Sectarian Provocations in Fallujah Undermine the Offensive Against the Islamic State

By Kyle Orton (@KyleWOrton) on June 13, 2016

Published at The New Arab.

Qassem Suleimani and Jamal Ebrahimi (Abu Mahdi al-Muhandis) touring a battlefront in Fallujah

Qassem Suleimani and Jamal Ebrahimi (Abu Mahdi al-Muhandis) touring a battlefront in Fallujah

The Iraqi government announced an operation to clear the Islamic State (IS) out of Fallujah on the evening of 22 May. In the intervening three weeks, IS have lost numerous villages and towns around Fallujah and Iraqi counterterrorism forces are said to have entered Fallujah proper in the south.

As the first major city IS took on its way to proclaiming a caliphate in June 2014, the pace of the operation is not the most troubling element. What is disturbing—and what may ultimately undo any military success against IS—is the overtly sectarian nature of the offensive, led not by professional troops loyal to Baghdad, but by militias loyal to Iran and the extremist ideology of Tehran’s clerical regime.

As in previous offensives against IS-held cities in Iraq that are led by Iran’s Islamic Revolutionary Guard Corps (IRGC), notably Tikrit in early 2015, there was a great deal of obfuscation initially about the role of the militias, for reasons of political sensitivity.

After Mosul fell to IS in June 2014, an umbrella structure was set up, al-Hashd al-Shabi, for the (largely Shia) volunteers to assist the government after the army collapsed. The volunteer mobilisation and the Hashd were quickly co-opted by Iran.

The most powerful elements within the Hashd are pre-existing radical sectarian Shia militias—the Badr Corps, Kataib Hizballah, Asaib Ahl al-Haq (AAH) and innumerable offshoots—loyal to Iran’s Supreme Leader. They are run by the Quds Force, the expeditionary wing of the IRGC commanded by Qassem Suleimani, a twice-designated terrorist. The Quds Force, working through these proxy militias, was used by Tehran to kill Western soldiers and participate in sectarian atrocities, including mass ethnic cleansing in Baghdad, during the occupation of Iraq.

The formal second-in-command of the Hashd is Jamal Ebrahimi (Abu Mahdi al-Muhandis), who is also US registered as a global terrorist. Ebrahimi is Suleimani’s deputy and leads Kataib Hizballah, which is a US-designated terrorist organisation.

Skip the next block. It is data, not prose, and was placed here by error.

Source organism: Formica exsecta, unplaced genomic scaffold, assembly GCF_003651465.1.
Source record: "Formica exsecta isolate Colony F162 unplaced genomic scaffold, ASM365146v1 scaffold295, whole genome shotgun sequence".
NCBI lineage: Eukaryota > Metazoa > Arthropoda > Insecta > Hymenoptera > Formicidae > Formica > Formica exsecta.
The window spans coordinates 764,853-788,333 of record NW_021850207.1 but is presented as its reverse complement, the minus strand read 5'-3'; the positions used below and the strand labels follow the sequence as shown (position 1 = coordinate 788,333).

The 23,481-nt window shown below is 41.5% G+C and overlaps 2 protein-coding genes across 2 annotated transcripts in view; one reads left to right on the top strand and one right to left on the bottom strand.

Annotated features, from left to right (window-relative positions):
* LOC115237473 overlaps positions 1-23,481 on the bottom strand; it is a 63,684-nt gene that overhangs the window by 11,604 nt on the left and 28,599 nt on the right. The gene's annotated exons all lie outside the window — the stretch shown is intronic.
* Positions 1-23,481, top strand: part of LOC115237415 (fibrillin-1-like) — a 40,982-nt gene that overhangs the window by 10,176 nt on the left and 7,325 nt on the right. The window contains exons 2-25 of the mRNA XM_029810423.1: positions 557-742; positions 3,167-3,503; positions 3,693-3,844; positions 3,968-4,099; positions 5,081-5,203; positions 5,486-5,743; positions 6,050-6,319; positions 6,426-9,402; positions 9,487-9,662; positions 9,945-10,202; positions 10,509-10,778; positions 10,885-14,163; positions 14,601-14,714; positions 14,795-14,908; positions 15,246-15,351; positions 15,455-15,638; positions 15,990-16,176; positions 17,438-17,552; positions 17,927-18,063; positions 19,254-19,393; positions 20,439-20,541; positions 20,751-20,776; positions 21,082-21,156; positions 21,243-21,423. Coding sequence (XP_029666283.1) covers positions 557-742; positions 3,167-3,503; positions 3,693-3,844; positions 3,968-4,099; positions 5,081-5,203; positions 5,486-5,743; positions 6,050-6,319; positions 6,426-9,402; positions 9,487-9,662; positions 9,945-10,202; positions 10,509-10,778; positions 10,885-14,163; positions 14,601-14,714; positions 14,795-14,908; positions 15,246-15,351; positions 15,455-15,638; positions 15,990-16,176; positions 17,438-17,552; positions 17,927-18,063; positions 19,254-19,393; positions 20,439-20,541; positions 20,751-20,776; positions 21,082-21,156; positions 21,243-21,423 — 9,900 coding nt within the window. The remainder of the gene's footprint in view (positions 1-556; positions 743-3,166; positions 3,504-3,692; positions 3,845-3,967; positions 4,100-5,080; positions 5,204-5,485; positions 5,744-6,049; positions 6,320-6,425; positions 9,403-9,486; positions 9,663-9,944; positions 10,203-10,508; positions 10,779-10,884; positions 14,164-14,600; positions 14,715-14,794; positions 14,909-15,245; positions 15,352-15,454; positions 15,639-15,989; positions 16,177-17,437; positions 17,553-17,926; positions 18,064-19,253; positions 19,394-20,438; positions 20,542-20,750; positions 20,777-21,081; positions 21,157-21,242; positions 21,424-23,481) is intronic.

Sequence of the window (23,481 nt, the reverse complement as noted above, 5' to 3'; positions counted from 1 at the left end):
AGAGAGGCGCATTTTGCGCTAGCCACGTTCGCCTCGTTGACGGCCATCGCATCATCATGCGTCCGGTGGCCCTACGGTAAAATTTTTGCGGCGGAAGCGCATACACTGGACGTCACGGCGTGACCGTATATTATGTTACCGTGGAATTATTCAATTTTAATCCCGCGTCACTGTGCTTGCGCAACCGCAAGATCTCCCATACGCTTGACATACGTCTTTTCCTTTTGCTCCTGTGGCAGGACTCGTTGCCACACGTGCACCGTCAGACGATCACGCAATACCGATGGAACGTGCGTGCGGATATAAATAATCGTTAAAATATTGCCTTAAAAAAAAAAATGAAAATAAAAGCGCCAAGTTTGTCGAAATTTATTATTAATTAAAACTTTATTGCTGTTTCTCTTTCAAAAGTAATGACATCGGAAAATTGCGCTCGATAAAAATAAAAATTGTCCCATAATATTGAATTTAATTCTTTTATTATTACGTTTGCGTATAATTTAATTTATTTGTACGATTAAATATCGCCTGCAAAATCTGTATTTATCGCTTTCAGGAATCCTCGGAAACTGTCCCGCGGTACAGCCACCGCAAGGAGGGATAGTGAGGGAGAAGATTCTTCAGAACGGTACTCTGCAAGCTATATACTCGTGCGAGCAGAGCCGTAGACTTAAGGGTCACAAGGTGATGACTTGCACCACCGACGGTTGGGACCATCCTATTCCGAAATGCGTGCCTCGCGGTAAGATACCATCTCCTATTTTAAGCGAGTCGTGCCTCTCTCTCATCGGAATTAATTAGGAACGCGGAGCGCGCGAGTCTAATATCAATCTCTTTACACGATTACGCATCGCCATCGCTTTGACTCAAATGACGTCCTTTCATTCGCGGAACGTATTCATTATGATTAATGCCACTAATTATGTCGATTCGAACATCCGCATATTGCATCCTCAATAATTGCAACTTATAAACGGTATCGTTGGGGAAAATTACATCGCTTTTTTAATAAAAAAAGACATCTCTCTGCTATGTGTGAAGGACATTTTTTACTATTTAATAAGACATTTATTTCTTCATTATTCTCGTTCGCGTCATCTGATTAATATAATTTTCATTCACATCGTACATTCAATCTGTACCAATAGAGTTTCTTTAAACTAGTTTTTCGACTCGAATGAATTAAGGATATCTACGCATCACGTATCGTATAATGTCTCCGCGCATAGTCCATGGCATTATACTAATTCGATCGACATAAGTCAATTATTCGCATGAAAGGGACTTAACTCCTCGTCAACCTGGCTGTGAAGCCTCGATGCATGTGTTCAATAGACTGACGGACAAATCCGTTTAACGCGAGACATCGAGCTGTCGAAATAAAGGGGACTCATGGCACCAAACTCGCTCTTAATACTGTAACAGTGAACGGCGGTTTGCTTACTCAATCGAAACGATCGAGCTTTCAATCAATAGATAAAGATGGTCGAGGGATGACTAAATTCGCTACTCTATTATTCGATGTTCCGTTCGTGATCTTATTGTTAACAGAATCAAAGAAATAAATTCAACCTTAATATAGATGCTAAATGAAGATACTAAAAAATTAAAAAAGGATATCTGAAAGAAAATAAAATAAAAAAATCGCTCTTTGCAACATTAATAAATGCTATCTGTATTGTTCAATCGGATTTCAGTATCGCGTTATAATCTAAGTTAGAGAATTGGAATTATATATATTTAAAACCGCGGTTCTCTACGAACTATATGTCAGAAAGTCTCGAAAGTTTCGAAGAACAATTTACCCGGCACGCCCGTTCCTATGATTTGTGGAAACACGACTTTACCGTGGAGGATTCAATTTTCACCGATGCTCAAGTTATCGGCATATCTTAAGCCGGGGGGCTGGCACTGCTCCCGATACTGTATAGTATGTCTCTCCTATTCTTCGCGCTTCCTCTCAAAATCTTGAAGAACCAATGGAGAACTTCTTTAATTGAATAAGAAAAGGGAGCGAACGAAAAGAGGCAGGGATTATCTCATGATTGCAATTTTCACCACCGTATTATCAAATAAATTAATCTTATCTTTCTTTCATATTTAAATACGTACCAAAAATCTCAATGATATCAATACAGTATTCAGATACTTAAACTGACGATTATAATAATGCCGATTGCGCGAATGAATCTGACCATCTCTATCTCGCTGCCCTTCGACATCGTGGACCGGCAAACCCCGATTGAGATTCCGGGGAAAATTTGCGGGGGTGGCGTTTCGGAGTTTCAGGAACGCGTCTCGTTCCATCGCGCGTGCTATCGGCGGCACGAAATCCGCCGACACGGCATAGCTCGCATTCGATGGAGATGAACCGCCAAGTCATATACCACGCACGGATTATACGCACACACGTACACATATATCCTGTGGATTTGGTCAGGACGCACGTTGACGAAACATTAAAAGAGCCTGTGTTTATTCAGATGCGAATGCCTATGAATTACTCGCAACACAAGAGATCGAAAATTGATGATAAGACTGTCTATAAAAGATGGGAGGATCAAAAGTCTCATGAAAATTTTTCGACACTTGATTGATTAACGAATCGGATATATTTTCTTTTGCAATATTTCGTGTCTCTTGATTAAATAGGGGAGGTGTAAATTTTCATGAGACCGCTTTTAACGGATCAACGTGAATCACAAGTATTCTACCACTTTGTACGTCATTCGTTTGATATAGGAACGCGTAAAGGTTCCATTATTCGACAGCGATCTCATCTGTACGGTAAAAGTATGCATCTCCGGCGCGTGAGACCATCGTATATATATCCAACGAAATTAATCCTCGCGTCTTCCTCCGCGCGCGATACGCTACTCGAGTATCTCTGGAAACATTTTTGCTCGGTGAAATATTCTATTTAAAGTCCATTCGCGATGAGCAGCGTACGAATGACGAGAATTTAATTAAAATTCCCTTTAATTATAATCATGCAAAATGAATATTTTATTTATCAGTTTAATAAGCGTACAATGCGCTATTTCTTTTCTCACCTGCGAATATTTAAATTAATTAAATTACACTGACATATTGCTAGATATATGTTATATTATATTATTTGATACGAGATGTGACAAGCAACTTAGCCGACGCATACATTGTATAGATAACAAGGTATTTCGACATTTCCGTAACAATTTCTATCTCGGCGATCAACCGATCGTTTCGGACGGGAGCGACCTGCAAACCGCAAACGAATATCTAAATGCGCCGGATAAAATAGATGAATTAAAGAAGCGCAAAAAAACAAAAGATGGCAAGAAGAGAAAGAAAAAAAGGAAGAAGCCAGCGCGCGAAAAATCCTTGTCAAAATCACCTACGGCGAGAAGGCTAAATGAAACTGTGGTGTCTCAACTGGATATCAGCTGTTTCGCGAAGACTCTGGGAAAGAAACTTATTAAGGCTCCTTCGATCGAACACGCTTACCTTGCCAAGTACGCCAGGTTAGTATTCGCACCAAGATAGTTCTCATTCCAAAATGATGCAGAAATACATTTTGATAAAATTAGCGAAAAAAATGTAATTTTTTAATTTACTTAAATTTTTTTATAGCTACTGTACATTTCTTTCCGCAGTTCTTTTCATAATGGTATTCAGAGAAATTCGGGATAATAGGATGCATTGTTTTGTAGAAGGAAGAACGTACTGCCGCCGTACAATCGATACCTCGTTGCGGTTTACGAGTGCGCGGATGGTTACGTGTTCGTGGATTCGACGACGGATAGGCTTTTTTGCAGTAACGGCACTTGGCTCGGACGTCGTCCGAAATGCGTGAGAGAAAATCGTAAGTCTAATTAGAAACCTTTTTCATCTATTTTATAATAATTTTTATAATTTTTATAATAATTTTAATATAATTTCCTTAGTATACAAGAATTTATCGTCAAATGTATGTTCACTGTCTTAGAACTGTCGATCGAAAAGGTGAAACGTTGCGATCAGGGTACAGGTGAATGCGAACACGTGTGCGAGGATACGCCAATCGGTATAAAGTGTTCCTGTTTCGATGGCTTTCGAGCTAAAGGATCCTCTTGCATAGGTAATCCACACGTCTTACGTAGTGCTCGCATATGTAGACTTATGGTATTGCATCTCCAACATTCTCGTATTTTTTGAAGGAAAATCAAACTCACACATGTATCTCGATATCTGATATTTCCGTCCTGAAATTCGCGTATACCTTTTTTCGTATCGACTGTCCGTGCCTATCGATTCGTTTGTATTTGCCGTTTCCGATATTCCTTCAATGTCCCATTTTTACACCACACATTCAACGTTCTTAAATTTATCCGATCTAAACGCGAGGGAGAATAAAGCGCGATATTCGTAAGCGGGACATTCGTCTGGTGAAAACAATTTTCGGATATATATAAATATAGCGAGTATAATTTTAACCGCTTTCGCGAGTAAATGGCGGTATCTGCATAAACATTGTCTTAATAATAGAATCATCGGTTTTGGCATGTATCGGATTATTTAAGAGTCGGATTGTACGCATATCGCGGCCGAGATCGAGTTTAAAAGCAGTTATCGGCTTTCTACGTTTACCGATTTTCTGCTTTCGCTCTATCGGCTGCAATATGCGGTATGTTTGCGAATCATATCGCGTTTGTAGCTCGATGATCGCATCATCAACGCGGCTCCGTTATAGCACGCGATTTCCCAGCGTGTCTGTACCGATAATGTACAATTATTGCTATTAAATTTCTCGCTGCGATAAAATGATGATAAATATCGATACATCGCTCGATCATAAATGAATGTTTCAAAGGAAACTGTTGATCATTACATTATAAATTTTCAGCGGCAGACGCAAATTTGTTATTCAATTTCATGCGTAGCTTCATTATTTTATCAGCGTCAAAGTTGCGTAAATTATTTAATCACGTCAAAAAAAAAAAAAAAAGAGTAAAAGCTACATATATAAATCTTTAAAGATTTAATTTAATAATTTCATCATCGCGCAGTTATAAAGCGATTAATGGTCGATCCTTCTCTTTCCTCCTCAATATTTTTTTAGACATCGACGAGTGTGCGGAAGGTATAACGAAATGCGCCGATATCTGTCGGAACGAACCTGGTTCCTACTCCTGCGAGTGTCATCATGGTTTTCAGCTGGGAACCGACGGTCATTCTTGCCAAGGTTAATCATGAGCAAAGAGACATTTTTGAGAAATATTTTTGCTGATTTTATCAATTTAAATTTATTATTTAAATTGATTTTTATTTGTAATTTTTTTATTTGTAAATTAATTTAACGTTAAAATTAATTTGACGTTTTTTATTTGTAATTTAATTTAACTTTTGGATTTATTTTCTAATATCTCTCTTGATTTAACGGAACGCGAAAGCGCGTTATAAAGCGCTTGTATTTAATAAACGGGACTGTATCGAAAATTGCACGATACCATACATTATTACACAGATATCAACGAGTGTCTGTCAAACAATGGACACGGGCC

The US does not want to be seen as providing air support to Iranian proxy militias, and came up with a workaround that is now referred to as the “Tikrit rules“. The IRGC-led forces in Tikrit were bogged down and needed US air power to complete the operation, so the militias ostensibly retreated from the frontlines and handed command to the Iraqi government.

The US then delivered the airstrikes that allowed the completion of IS’s expulsion from Tikrit. As it happens, the militias didn’t pull back in anything but name, but even if they had, the Federal police were involved in Tikrit, as they are now in Fallujah, and the Badr Corps controls the Interior Ministry and has heavily infiltrated their ranks.

Moreover, the militias openly moved in afterward, committing atrocities against “collaborators”, and taking control of the city, which they maintain to this day. The militia’s role in Fallujah is much more extensive and deep-rooted than Tikrit.

Iran mobilised its Iraqi proxies in late summer and autumn of 2012 to participate in the multinational jihad in support of Bashar al-Assad’s regime in Syria. A year later, they began flowing back into Anbar during the attack ordered by then-Iraqi Prime Minister Nouri al-Maliki against a burgeoning insurgency.

Al-Maliki’s raid of a protest camp in Ramadi in December 2013 triggered a full-scale uprising that IS quickly hijacked, and Fallujah had fallen within days. Every effort to retake the town since then has been carried out by IRGC-controlled militias. Fallujah has been under near-constant attack since IS took over, often in ways that violate the laws and customs of war.